Tag Archives: pop music

Dick Clark and Levon Helm

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Two very different men died recently. Dick Clark and Levon Helm were almost opposites. One epitomized pop culture’s star making machinery, the other a pop culture which avoided the star making machinery. Both are important, and have left an indelible mark on our culture.

Dick Clark, at first glance, seems trivial and unimportant. Just a talking head introducing the latest teen idols. A pleasant voice, face, and demeanor calculated to not offend, unless of course you found that very inoffensiveness offensive. But this isn’t fair. Dick Clark cared about popular music. At a time when rock n’ roll was being derided by Frank Sinatra as a vile aphrodisiac Dick Clark showed that this new music wasn’t about crime and immorality, or at least, it didn’t have to be. Dick Clark saw that if teenage music was to survive it had to change, lest it be driven underground where it might just fade away into oblivion. He also loved rhythm and blues, and although he is remembered for Fabian, Frankie Avalon, Bobby Vee and other vanilla squishy soft rockers, he also contributed to the success of Sam Cooke, Smokie Robinson and the Miracles, Chubby Checker, and other black artists. If Dick Clark had been as conservative as some believe, he would have allowed rock n’ roll and r & b to die, leaving us with the rat pack. I think Dick Clark wanted to be hip, but he just couldn’t make it work. That actually added to his charm. He remained the upbeat dj with the perfect teeth, perpetually young until his death. His message was simple. Pop music is good clean fun. He was never taken seriously by anyone, and that is the way he liked it. You couldn’t really knock him because he had no pretensions. He knew he was just a familiar face introducing us to the imaginary world of pop music. That is the key thing to understand about Dick Clark, American Bandstand, and Rockin’ New Years Eve, it is all a show. It is a pop music version of Disneyland. None of it is serious. It is selling us the modern American myth of malt shops, drive-in’s, fast cars, and a sweet innocence. None of it was real and almost no one was fooled. Of course not all of it was imaginary. Teenagers had the opportunity on American Bandstand to watch teenagers just like themselves dancing to the same songs they listened to. You could root for the song you wanted to see make it to number one. It provided a shared experience which really doesn’t have a contemporary equivalent. Pop music today tends to be fragmented, and the whole idea is to celebrate decadence and irony. Innocence? It never really existed except in the imaginary universe of places like American Bandstand. It is true that by today’s standards Dick Clark seems bland, but his blandness made a revolutionary new trend in music acceptable to the parents, and the moguls of the music industry. Because of that, the way was prepared for the arrival of the Beatles and everything that followed. For that, we owe Dick Clark a debt.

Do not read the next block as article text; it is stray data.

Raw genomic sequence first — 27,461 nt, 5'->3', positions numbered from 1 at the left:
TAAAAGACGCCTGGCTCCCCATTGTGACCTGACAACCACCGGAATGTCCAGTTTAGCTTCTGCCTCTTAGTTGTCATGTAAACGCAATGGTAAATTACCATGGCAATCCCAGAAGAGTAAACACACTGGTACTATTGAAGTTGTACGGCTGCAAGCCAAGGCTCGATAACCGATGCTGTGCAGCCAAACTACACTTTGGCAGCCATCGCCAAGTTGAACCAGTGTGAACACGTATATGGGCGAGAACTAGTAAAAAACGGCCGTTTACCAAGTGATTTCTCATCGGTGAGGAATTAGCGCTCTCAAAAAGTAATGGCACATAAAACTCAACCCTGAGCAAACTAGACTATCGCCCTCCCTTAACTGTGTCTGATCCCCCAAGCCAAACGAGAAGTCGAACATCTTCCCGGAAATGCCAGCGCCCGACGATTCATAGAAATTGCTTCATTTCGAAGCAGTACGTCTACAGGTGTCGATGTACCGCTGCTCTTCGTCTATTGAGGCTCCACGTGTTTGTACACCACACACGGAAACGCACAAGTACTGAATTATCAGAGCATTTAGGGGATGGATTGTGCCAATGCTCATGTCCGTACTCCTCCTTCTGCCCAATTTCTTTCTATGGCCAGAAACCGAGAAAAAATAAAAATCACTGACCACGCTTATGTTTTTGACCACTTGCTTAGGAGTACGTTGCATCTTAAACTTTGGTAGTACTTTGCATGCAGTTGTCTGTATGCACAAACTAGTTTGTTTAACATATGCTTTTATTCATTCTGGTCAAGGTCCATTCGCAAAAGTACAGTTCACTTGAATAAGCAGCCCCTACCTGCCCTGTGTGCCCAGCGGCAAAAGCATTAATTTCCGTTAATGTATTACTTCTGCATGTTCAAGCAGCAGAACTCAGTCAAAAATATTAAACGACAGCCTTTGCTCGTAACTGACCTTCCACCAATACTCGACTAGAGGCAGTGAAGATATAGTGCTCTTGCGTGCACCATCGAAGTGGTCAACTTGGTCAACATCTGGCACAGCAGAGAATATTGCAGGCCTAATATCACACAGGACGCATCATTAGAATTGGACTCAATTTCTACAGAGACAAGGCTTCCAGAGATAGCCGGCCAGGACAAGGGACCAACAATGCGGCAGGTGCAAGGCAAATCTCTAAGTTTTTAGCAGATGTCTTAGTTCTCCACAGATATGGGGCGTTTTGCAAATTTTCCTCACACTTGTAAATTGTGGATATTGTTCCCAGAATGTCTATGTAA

Levon Helm has a very different story. Levon is the real deal. He was a musician and songwriter who lived to create. He was the drummer for the Band, for which he sang songs which feel as though they had always been there. ‘The Night They Drove Old Dixie Down’, ‘Rag Mama Rag’ and ‘Up On Cripple Creek’ are timeless pieces of Americana. He didn’t care about commercial success. He wasn’t looking to be famous. He was the Everyman. He sang for all the nameless men who populated the American landscape from it’s very inception. You can hear Daniel Boone, Davy Crockett, Jesse James, Mark Twain, and James Dean in his voice. He managed to achieve that universality, that anonymous timeless quality that Johnny Cash and Willie Nelson aspired to but whose vivid personalities prevented. Levon Helm is a ghost. He was totally devoted to the music and evoking the spirit of America with his work. Levon Helm wanted to blend into the background and be remembered by other musicians. He could care less about anything more than that. He will be missed because the honest ones come along infrequently. Most artists are swayed by the star making machinery, and it affects their artistry, Levon Helm stayed true to his muse.